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Strategies for extracting profits from owner-managed companies: Director's remuneration

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In this article we will explain the tax implications of director’s remuneration as a mean of extracting profits from owner-managed company.

Types of directors
In principal, there are two types of directors, executive and non-executive. Both types represent office holders owing the same legal duties and responsibilities but differing in their business participation and the way their remuneration is taxed.

Executive directors have an active, leadership role in the day-to-day business and usually perform operation or strategic business function (managing director, finance director, marketing director etc.). Non-executive directors have a monitoring and supervisory role and are not involved in the day-to-day management.

Directors as mentioned at the outset are office holders; however, executive directors due to their close involvement with the day-to-day operation of the business are perceived to provide contract of service, making them also an employee. Non-executive directors, on the other hand, work under a contract for service and could simply be regarded as self-employed.

Taxation of executive directors
In most SMEs and single director companies, the owner will be the director, shareholder and acting manager.

The remuneration of executive directors is taxed in the same way as that of an employee. They pay 6.8% from their insurable earnings to the social funds as well as PAYE (Pas As You Earn) according to their progressive tax rate. The 2011 progressive tax rates on personal income are:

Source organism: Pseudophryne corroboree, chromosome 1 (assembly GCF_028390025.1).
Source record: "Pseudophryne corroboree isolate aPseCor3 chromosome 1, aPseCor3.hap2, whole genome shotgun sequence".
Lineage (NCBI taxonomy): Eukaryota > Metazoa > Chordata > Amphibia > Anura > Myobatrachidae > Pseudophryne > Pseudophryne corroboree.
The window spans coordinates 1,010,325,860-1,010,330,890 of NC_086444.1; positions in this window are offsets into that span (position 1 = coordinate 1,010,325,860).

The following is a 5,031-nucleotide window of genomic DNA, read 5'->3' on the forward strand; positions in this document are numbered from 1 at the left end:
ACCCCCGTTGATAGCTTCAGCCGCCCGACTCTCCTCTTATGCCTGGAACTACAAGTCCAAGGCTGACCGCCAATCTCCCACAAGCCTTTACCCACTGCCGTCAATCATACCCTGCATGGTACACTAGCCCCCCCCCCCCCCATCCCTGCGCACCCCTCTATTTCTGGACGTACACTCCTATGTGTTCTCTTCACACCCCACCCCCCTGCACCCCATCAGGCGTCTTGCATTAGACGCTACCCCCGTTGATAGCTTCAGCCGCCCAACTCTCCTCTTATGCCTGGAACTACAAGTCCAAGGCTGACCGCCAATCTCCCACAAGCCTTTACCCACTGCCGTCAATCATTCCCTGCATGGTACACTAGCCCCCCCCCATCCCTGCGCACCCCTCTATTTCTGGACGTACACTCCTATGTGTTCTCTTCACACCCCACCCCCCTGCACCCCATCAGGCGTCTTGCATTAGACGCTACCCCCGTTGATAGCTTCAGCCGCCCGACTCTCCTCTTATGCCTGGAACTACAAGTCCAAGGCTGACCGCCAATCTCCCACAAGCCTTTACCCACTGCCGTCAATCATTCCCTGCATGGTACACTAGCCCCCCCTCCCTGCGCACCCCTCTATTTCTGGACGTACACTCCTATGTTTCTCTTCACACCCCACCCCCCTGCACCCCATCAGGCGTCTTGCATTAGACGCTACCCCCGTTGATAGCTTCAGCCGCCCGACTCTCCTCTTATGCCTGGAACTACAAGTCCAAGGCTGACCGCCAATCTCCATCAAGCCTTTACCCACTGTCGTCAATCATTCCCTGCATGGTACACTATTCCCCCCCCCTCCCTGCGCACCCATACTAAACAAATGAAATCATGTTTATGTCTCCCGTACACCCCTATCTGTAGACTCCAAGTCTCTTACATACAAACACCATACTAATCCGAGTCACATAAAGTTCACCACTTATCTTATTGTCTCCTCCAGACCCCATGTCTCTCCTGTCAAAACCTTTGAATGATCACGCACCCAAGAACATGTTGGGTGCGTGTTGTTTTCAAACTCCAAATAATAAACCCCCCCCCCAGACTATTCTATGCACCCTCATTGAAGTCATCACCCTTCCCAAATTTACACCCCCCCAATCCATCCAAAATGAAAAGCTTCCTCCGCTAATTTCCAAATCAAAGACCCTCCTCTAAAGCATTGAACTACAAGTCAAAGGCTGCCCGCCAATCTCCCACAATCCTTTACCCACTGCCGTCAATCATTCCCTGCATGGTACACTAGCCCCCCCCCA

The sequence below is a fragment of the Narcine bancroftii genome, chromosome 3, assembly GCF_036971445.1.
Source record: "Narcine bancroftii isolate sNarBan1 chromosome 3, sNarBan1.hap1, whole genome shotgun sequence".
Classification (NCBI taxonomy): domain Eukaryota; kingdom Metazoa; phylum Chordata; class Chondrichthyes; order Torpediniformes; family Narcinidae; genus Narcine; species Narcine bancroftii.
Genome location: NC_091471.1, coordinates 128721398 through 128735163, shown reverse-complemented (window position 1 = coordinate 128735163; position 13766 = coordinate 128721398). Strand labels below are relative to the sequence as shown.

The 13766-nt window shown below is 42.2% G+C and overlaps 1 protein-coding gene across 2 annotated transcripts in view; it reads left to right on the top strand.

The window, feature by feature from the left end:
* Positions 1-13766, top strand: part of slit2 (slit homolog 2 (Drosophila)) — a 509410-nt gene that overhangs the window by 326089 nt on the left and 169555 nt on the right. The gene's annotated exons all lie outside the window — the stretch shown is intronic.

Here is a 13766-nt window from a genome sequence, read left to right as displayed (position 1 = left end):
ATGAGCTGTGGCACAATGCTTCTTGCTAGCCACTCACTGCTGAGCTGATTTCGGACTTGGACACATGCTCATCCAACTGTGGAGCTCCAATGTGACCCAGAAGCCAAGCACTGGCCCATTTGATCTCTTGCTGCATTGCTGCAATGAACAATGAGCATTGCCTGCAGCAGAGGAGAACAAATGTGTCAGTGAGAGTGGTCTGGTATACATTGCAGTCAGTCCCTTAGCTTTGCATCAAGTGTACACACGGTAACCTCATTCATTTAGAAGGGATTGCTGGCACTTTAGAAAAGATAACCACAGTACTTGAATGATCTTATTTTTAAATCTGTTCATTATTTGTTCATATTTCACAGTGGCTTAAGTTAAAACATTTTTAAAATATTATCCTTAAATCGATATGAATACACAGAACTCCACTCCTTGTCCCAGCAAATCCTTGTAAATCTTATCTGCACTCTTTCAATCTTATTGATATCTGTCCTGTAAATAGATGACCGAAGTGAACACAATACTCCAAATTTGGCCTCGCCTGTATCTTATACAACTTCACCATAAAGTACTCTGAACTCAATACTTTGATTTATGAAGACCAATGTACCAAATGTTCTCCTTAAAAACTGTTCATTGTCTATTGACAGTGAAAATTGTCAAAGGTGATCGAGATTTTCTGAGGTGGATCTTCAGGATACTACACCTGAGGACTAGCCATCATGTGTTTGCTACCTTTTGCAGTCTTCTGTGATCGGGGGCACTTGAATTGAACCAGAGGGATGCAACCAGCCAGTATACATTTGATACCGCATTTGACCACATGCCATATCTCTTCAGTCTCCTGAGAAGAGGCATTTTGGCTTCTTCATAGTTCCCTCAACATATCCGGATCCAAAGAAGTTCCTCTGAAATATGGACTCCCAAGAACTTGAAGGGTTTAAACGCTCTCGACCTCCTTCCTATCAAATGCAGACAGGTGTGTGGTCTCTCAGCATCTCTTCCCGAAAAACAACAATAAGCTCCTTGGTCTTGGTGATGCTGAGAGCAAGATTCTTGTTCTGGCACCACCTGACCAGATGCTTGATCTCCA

0% from €0 up to €19,500
20% from €19,501 up to €28,000
25% from €28,001 up to €36,300
30% over and above €36,301

Taxation of non-executive directors (NEDs)
In other instances, a business owner may decide to stand back from the daily operations and mainly supervise/monitor and contribute to the development of the company’s strategy. It is also possible, that a member of the family, a co-founder or a close business associate is appointed as NED.

Taxation of NED’s remuneration, which may comprise of directors fees, benefits in kind and other payments, is based on the progressive tax rates as in the case of executive directors. However, NED’s remuneration is not subject to social fund contributions for both, the director (6.8%) and the company (10.5%).

The impact of directors’ remuneration to the company
The biggest tax saving for a company paying remuneration to NEDs as apposed to executive director is the 10.5% social contributions. Salaries, fees and benefits paid to either executive or non-executive directors are deductible expense for the company, reducing the tax base and resulting in lower corporate tax.

For example, two directors, one executive and the other NED, receive €20,000 each per year in remuneration. After deduction of social insurance and PAYE, the executive director will receive €18,640 whereas the NED will receive €19,900. Furthermore, the company will bear the social contribution cost of €2,100 in the case of executive director and nothing for the NED.

Finally, the tax efficiency of drawing funds from your company in the form of director’s fee or remuneration, could become even more advantageous when a NED is not tax resident of Cyprus or in certain cases when directorship is provided within a package of services from a Personal Service Company (PSC).

Tags: tax strategies

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